I’m always pleased when a book’s title and cover suit it as well as Chloë Ashby’s do for Wet Paint. Both were what made me put up my hand for a proof, intrigued by that title, which turns out to be a neat metaphor, and the jacket which suits its narrator perfectly. Ashby’s debut is about a twenty-six-year-old woman who has encased herself in a defensive shell against the loss of, first, her mother, then her dearest friend.
‘”I’m fine,” I say, rearranging my face into a smile the way Karina refolds her clothes after I iron them
Eve is sacked from her waitressing job after slapping the face of a regular who’s stuck his hand up her skirt yet again. It’s been a bad day, not least because her friend Grace’s parents have been lunching at the restaurant, the first time she’s seen them since the funeral six years ago. Grace and she were at Oxford together, inseparable from the first day. Eve’s mother left just before her fifth birthday, her father seemingly incapable of looking after his daughter or himself. Eve lives in Bill and Karina’s flat at a reduced rent in exchange for a day’s cleaning, juggling a series of jobs while visiting the Courtauld on a weekly basis to commune with the barmaid from Manet’s ‘A Bar at the Folies-Bergères’. After she’s sacked, she takes on a few hours as a life model for a drawing class where she meets Annie, keen for her to fit in some babysitting of the daughter that’s the same age Eve was when her mother left. Then Max, the friend who wants to be something more, suggests some bar work. Eve stumbles on, snooping in Bill and Karina’s room when they’re away, thinking daily of Grace, a litany of self-blame in her head, until her shell cracks under yet more pressure and a crisis ensues which can’t be ignored.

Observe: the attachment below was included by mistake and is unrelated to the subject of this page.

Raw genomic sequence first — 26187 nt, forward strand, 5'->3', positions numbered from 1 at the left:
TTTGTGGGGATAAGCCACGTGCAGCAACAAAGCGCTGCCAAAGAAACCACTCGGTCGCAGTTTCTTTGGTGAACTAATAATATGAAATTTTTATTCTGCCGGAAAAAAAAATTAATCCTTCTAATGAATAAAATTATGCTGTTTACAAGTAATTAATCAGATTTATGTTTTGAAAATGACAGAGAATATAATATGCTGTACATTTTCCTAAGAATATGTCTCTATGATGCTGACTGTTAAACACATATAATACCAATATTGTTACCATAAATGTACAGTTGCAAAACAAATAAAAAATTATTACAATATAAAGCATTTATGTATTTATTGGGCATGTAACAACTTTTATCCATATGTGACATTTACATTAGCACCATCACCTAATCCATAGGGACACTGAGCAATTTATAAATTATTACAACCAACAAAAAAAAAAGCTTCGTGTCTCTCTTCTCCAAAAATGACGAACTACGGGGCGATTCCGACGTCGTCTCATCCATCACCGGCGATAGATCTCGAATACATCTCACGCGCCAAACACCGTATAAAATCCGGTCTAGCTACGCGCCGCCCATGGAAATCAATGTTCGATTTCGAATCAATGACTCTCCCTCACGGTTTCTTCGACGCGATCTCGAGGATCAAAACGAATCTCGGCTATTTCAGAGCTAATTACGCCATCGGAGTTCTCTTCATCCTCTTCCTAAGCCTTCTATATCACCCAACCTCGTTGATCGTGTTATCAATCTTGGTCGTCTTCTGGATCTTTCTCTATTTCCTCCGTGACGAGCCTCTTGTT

I may as well be a bowl of softening fruit or a chopped block of wood. A half-filled vase of flowers or a pile of dusty books. They can rub me out with a few flicks of the wrist. Here one minute, gone the next
Ashby’s novel begins with a therapist’s session so that we know from the start that something has gone badly wrong for Eve who tells us her own story in the sardonic voice she’s adopted to hide her misery fooling no one. Details of Eve’s childhood are gradually revealed, the neglect and unhappiness of being without a mother or a functioning father, and the desperate unhappiness of Grace’s death for which she blames herself. She’s been abandoned, not once but twice so it seems sensible to push everyone away, including the lovely Max, in case it happens again. She’s entirely convincing, quite heartrendingly so at times, and darkly funny. Ashby ends Eve’s story on a welcome note neatly turning her title’s metaphor for avoidance into a symbol of hope. An absorbing and enjoyable novel, the second I’ve read recently published under Trapeze, an imprint new to me – the first, if you’re wondering, was Neel Patel’s Tell Me How to Be. Clearly, a list to keep an eye on.
Trapeze: London 9781398702981 336 pages Hardback